I usually wake up to Radio 4’s morning “tweet” — bird song often presented by Sir David Attenborough — although long before that there’s an early starter blackbird outside the window giving it his all telling any would-be usurpers “this is my land, clear off”.
The Herald had a delightful nature columnist many years ago called Enid Wilson. I once went to her house to interview her. It must be 50 years ago, but I have memories of her enthusiasm for the wildlife, the birds, badgers and foxes, that she spotted from her living room window and wrote so knowledgeably about.
On Saturday Radio 4 broadcast seven hours of bird calls as part of International Dawn Chorus Day and now the Royal Mail has unveiled a set of 10 stamps of British song birds. A positive delight, but why a cuckoo when there’s no robin?
The number of robins in British gardens is at its highest for 20 years, conservationists report. The rise in numbers is “quite remarkable” given they dropped considerably between 2008 and 2014, says the RSPB.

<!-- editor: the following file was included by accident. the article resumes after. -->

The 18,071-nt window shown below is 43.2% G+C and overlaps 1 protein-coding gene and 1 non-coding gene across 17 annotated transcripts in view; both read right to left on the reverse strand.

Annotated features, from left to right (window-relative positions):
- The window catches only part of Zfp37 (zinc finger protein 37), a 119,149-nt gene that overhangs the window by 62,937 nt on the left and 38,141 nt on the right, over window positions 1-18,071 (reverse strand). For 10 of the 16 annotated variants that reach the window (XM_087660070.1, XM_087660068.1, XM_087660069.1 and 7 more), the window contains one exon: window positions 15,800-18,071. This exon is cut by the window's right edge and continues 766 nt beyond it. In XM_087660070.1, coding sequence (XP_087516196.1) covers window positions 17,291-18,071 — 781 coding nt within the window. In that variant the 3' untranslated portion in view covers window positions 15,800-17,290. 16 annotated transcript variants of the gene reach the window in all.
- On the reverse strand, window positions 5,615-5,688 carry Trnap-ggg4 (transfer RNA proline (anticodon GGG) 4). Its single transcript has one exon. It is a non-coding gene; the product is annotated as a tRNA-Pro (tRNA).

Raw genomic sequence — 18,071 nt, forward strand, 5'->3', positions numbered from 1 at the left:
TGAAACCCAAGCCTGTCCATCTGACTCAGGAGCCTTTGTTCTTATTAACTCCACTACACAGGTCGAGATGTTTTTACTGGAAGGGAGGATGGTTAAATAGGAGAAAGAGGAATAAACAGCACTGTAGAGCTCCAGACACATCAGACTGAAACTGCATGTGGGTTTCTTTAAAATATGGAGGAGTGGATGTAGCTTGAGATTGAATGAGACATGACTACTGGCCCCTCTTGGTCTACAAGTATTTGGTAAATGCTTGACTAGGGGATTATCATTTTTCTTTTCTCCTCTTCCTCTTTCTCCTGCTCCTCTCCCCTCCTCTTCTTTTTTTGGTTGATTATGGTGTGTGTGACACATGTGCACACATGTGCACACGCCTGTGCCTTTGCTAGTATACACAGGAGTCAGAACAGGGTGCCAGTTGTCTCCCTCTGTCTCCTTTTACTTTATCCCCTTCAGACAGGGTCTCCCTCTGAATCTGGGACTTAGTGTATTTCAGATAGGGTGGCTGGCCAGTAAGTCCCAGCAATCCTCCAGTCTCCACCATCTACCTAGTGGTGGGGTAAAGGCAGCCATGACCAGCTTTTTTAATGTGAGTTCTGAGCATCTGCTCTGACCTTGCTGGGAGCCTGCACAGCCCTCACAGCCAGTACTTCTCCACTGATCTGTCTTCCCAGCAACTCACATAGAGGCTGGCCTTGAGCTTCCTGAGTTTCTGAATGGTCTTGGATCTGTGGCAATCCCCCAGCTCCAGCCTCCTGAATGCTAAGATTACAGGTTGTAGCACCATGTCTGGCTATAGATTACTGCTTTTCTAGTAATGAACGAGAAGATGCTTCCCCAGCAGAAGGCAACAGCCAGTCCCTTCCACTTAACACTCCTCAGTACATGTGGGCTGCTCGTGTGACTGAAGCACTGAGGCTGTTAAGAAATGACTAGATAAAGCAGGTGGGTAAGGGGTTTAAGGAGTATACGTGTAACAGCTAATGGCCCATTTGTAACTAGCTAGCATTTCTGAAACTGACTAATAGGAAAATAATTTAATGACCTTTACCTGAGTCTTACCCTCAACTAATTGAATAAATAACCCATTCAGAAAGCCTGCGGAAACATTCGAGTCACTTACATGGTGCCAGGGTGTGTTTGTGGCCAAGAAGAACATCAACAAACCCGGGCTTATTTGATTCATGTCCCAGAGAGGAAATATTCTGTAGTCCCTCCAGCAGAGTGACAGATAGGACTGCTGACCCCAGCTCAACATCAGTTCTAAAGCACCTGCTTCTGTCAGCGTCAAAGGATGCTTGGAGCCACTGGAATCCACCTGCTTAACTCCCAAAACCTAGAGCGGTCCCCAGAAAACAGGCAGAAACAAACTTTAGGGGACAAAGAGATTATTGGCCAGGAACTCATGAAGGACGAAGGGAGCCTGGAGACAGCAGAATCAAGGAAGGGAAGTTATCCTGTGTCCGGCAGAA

Enid Wilson would have loved that bit of information — and she would already have handwritten a column on the good news for her Herald readers.
EXOTIC PROMISE UNFULFILLED
AN unsolicited e-mail invites me to “become familiar with exotic Russian women”. I feel like replying, explaining that these days the biggest thrill I’m likely to get is when the new Chums catalogue arrives in the post.
Russian ladies of dubious virtue might be all right for younger bloods, but sometimes a pair of comfort stretch high-waisters and a windproof zipper jacket, “perfect for the bowling green,” have more practical appeal.